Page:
Becoming numerate with information and communications technologies in the twenty-first century

Yelland, Nicola and Kilderry, Anna 2010, Becoming numerate with information and communications technologies in the twenty-first century, International journal of early years education, vol. 18, no. 2, pp. 91-106.

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Title Becoming numerate with information and communications technologies in the twenty-first century
Author(s) Yelland, Nicola
Kilderry, AnnaORCID iD for Kilderry, Anna orcid.org/0000-0003-1692-8498
Journal name International journal of early years education
Volume number 18
Issue number 2
Start page 91
End page 106
Total pages 16
Publisher Taylor & Francis
Place of publication Abingdon, England
Publication date 2010-06
ISSN 0966-9760
Keyword(s) numeracy
mathematical tasks
ICT
Summary This article draws on data from a three-year Australian Research Council-funded study that examined the ways in which young children become numerate in the twenty-first century. We were interested in the authentic problem-solving contexts that we believe are required to create meaningful learning. This being so, our basic tenet was that such experiences should involve the use of information and communications technologies (ICT) where relevant, but not in tokenistic ways. This article highlights learning conditions in which young children can become numerate in contemporary times. We consider ‘academic’ or ‘school-based’ mathematical tasks in the context of a Mathematical Tasks Continuum. This continuum was conceptualised to enable focused and detailed thinking about the scope and range of mathematical tasks that young children are able to engage within contemporary school contexts. The data from this study show that most of the tasks the children experienced in early years mathematics classes were unidimensional in their make up. That is, they focus on the acquisition of specific skills and then they are practiced in disembedded contexts. We suggest that the framework created in the form of the Mathematical Tasks Continuum can facilitate teachers thinking about the possible ways in which they could extend children’s academic work in primary school mathematics, so that the process of becoming numerate becomes more easily related to authentic activities that they are likely to experience in everyday life.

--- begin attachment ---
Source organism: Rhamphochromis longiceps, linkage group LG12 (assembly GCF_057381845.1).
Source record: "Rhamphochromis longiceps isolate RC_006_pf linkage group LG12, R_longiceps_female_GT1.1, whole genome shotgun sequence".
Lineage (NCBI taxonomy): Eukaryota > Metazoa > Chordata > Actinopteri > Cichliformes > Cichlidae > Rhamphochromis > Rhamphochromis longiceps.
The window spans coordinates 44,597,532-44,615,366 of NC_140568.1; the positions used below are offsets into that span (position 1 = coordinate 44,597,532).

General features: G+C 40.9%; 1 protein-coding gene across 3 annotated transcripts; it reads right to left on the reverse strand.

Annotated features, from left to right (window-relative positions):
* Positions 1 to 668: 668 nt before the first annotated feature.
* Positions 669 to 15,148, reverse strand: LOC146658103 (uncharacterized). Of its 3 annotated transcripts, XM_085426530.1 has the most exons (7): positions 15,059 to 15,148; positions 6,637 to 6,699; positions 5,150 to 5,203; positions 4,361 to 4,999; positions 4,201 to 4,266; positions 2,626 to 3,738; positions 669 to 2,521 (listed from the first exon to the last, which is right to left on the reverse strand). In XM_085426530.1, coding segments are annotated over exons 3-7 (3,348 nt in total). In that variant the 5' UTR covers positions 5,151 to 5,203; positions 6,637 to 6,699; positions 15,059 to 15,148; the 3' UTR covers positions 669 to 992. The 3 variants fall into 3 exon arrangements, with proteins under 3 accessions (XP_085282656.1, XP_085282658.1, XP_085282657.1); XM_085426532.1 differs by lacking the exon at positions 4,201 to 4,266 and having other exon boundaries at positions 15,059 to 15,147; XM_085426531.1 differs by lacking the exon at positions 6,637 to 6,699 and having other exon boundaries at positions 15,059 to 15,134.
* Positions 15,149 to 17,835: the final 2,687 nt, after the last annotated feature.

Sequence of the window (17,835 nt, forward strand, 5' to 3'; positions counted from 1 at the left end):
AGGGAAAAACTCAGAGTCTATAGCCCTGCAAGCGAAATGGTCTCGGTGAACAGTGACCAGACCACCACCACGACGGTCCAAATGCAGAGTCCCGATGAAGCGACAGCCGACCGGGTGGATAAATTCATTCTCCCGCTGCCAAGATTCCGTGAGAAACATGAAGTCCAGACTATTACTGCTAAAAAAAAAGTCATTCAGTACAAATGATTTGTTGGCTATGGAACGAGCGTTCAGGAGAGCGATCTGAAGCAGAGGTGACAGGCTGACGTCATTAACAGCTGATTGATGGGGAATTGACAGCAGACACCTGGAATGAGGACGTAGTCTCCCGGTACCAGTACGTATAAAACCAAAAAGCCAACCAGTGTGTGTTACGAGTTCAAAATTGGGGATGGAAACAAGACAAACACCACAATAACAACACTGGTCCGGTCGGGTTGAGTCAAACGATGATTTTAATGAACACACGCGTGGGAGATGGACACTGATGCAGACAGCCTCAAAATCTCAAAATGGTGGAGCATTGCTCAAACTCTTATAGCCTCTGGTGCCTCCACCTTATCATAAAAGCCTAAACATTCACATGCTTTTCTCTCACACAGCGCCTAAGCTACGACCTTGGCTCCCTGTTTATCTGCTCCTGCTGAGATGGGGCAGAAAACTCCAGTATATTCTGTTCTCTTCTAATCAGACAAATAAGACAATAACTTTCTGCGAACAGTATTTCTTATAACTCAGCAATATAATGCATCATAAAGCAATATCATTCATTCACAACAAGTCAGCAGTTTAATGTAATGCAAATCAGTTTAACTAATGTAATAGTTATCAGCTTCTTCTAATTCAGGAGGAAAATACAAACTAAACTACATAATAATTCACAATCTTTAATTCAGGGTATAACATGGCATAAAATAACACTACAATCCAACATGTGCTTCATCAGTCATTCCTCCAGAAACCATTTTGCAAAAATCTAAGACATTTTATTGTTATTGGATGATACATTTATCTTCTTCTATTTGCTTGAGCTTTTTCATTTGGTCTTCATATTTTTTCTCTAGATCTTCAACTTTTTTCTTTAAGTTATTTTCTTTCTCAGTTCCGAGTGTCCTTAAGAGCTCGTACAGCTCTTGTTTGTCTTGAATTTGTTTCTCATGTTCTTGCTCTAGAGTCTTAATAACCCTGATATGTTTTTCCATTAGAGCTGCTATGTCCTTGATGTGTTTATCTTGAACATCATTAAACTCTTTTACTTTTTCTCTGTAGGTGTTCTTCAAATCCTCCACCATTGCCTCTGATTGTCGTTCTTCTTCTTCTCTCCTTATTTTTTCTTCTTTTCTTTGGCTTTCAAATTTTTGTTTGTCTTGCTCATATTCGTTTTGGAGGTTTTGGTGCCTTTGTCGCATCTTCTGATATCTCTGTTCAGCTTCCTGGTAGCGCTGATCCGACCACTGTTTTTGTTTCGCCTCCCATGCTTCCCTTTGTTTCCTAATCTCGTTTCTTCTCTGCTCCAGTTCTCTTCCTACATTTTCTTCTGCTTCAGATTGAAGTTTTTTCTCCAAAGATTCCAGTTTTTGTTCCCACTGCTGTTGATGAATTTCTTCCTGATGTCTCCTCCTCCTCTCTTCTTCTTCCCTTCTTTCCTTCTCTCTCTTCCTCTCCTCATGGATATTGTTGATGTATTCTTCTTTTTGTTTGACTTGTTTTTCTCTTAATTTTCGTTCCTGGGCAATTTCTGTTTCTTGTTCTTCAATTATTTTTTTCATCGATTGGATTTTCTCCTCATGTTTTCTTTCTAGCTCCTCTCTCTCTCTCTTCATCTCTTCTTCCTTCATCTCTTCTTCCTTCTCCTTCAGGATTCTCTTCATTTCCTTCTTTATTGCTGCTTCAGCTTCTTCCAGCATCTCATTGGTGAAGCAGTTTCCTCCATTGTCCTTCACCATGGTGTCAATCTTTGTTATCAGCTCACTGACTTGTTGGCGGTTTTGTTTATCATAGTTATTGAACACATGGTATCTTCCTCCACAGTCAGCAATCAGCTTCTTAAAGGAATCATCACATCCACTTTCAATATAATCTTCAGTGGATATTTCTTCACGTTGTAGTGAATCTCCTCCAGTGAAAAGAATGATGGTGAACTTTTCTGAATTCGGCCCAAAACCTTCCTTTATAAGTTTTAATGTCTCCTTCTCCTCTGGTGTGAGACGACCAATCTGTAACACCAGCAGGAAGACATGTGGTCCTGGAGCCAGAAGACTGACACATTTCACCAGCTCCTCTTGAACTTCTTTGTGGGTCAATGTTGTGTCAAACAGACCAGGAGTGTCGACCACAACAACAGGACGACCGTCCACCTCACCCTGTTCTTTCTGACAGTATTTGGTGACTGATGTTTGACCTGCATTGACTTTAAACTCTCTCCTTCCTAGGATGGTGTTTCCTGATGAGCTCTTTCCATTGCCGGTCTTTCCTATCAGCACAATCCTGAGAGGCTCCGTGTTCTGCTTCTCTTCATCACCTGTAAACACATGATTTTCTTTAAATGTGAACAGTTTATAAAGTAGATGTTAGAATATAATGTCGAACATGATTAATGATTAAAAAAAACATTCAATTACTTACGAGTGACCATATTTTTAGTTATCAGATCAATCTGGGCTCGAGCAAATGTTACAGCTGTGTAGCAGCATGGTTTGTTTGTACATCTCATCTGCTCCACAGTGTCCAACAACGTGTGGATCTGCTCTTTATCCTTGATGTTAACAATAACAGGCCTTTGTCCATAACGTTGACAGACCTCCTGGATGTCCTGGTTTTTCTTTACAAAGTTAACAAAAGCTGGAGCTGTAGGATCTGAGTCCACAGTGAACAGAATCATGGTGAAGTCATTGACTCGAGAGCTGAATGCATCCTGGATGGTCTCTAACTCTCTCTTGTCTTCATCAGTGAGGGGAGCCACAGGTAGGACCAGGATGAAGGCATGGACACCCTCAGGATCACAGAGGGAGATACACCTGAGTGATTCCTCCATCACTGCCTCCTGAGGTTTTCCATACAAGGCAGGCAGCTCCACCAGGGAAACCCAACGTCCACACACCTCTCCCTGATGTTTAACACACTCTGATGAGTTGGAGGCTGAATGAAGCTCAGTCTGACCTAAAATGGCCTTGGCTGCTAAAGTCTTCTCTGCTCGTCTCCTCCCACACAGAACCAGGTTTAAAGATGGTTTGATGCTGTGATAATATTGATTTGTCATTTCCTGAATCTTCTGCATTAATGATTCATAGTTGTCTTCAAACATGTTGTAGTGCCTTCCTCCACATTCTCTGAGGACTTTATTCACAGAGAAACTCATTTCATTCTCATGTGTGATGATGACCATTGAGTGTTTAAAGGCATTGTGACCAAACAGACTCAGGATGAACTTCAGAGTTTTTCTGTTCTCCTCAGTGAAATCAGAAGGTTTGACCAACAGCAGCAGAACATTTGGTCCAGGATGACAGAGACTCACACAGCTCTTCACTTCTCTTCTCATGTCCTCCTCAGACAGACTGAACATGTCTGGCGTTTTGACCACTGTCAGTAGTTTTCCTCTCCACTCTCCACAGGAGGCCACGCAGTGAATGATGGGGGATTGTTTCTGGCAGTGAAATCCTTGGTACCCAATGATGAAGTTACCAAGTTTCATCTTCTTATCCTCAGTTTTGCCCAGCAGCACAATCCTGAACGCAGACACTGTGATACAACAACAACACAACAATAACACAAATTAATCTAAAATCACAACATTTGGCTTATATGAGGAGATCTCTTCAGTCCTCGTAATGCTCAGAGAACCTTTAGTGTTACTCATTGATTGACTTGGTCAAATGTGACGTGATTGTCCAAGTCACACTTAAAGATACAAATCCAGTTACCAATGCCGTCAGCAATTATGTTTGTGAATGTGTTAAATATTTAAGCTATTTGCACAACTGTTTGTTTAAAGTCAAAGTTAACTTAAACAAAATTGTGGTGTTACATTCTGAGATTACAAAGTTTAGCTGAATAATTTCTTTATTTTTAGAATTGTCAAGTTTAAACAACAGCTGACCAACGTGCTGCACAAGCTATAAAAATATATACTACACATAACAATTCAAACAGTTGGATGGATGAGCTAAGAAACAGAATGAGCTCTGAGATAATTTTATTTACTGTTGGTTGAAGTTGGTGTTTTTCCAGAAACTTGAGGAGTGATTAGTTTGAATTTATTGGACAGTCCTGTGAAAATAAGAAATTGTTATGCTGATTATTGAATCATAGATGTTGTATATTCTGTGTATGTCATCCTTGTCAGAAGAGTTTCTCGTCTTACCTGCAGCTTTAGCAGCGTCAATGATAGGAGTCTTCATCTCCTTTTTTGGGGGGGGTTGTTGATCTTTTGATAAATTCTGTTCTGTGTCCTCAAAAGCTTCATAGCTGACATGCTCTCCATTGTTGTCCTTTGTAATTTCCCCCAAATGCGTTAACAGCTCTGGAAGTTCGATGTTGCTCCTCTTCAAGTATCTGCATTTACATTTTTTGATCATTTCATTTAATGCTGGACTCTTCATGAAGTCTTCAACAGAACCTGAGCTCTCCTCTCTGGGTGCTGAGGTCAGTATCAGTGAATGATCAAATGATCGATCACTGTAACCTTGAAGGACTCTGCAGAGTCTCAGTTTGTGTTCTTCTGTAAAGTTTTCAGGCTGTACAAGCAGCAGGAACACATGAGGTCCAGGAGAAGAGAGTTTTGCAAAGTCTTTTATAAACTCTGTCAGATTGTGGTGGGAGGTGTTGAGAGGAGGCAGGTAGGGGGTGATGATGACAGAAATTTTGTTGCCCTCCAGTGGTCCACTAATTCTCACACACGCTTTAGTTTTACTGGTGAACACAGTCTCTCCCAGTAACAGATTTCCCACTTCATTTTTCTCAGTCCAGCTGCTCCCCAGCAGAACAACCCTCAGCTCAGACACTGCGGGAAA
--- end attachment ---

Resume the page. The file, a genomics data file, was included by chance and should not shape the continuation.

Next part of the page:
Language eng
Field of Research 130208 Mathematics and Numeracy Curriculum and Pedagogy
Socio Economic Objective 970113 Expanding Knowledge in Education
HERDC Research category C1.1 Refereed article in a scholarly journal
Copyright notice ©2010, Taylor & Francis
Persistent URL http://hdl.handle.net/10536/DRO/DU:30065083

Document type: Journal Article
Collections: Faculty of Arts and Education
School of Education
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Created: Thu, 24 Jul 2014, 17:42:50 EST by Anna Kilderry

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